The marocchino is an espresso-based Italian coffee drink made of a shot of espresso, chocolate sauce, cocoa powder and steamed milk.
A chocolate and coffee lover’s delight, it may sometimes be confused with its close relative, the mocha.
One of the main differences is that a mocha is usually topped with whipped cream and chocolate drips, while the marocchino is better for letting the flavor of espresso shine.
Mochas are served in larger 8 to 12 fluid ounce cups, while a marocchino is presented in a smaller 4.5 ounce glass cup, which is better for observing the exquisite layering involved in the marocchino’s creation.
Often called an espressino in Milan, the marocchino should also not be confused with espresso macchiato, which has a higher ratio of espresso coffee to milk/foam and no chocolate.
The marocchino comes from Alessandria in Italy, where it dates back to the 18th century.
The town is famous for its hat-making, producing styles like what Indiana Jones wore.
The hats, which rose to prominence in the early 20th century, have a brown leather stripe called a marocchino inside.
To honor the hats, they created a coffee drink with a layer of cocoa resembling the strip.
How To Make a Marocchino
While the drink might seem complex, it’s really not. A few practice runs through the following steps will have you creating delicious marocchino coffee in no time:
- Pour a tablespoon (0.5 oz/15 ml) of chocolate sauce into the glass
- Pour an espresso shot directly on top of the chocolate sauce
- Heat and texture milk
- Dust espresso with cacao/cocoa powder
- Pour steamed and foamed milk on top of espresso
- Sprinkle cocoa powder on top
- Create latte art/design if desired
- Serve with a spoon as the ingredients in the glass should be mixed before sipping/drinking.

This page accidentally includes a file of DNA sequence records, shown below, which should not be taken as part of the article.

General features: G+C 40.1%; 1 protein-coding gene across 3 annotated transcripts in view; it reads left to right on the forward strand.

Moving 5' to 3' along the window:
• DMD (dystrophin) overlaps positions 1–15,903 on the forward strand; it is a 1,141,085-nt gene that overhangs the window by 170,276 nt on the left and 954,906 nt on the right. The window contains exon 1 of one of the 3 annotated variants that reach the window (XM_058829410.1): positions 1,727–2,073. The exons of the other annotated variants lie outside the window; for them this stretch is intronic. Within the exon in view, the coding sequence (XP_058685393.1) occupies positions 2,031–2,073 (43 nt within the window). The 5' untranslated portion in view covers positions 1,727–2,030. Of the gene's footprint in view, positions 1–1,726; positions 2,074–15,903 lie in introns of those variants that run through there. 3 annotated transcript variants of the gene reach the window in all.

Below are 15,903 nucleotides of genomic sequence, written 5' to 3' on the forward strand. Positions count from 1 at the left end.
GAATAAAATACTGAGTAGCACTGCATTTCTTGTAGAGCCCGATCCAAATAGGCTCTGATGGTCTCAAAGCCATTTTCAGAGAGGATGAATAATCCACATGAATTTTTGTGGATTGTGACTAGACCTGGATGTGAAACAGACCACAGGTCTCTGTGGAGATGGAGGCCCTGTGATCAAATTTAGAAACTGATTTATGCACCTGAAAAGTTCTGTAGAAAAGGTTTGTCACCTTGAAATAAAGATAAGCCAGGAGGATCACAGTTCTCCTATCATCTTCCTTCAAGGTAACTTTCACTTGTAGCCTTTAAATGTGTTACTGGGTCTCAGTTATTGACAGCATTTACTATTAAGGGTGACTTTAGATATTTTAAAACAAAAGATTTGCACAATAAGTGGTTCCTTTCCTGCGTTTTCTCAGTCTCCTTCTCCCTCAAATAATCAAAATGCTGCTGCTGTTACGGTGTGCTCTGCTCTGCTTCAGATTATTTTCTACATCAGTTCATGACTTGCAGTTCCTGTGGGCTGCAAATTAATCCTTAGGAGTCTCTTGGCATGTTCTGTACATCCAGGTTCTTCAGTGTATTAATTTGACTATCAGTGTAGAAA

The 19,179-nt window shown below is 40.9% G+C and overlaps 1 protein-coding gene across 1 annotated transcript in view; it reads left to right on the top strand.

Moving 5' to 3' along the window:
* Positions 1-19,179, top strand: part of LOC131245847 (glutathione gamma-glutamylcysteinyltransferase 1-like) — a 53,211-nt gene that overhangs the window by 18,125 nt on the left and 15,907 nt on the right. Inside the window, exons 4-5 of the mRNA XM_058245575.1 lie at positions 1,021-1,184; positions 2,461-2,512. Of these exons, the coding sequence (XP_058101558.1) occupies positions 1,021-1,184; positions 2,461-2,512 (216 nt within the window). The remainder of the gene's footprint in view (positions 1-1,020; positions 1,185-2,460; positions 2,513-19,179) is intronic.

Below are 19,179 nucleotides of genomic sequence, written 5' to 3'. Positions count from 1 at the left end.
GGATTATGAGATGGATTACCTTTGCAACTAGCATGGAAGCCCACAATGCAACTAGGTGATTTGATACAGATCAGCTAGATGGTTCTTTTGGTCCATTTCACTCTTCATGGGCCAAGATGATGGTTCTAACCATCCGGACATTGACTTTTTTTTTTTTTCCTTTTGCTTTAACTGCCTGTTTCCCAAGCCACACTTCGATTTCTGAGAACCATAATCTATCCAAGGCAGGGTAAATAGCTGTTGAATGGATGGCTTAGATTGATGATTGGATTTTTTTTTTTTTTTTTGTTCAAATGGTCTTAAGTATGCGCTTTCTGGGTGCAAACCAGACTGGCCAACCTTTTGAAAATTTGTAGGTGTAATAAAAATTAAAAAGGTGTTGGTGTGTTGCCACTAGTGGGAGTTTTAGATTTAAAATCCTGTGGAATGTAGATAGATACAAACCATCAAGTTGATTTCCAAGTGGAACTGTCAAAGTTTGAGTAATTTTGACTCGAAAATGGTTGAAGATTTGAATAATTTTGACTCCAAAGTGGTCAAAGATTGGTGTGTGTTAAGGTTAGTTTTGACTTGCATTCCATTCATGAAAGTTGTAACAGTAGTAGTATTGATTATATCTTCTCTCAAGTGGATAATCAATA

Tips and Tricks
No espresso machine? No problem! A marocchino can also be made with a moka pot.
A moka pot is a stove-top (or electric) coffee maker that brews coffee by passing boiling water pressurized by stream through ground coffee (in our case, ground espresso beans).
The ingredients can also be substituted for. Try Nutella or drinking chocolate (hot chocolate) in place of cocoa.
When To Drink a Marocchino
Really, the appropriate time of day to serve a marocchino is a matter of personal preference.
In Italy, it is most popular as a mid-morning break drink, or at breakfast.
But it can also be a great after-lunch drink for a surge of warm energy as thoughts return to the afternoon’s work.
Try it for dessert after dinner, as the sweetness of the chocolate combined with the bitterness of the espresso can make it the perfect way to end a large meal.
Regardless of when you try it, be warned: this one can be addictive!
The Marocchino Coffee Difference
Presentation vs. Drinking
Part of the appeal of a marocchino is the distinct combination of layers and colors which are unique to this drink and differentiate it from other espresso-based coffee drinks.
The bands of different shades of brown present in the glass hark back to the drink’s origins in the hat-making town.
After admiring the aesthetics, use the spoon to stir and mix the layers before drinking.
Human vs. Machine
A friend’s restaurant has a super-hi-tech espresso machine that, with the touch of a single button, spits out perfectly servable espressos, Americanos, lattes, cappuccinos and mochas.
Guess what it doesn’t do? That’s right: marocchinos.
The distinct layering—not to mention the nightmare of cleaning a single tube that had coffee, chocolate sauce and cocoa powder passing through it—can make a marocchino a little too difficult for some coffee machines to pull off properly.
But this provides an opportunity for you to bring your own personal skill set to the process of creating this flavorful coffee beverage.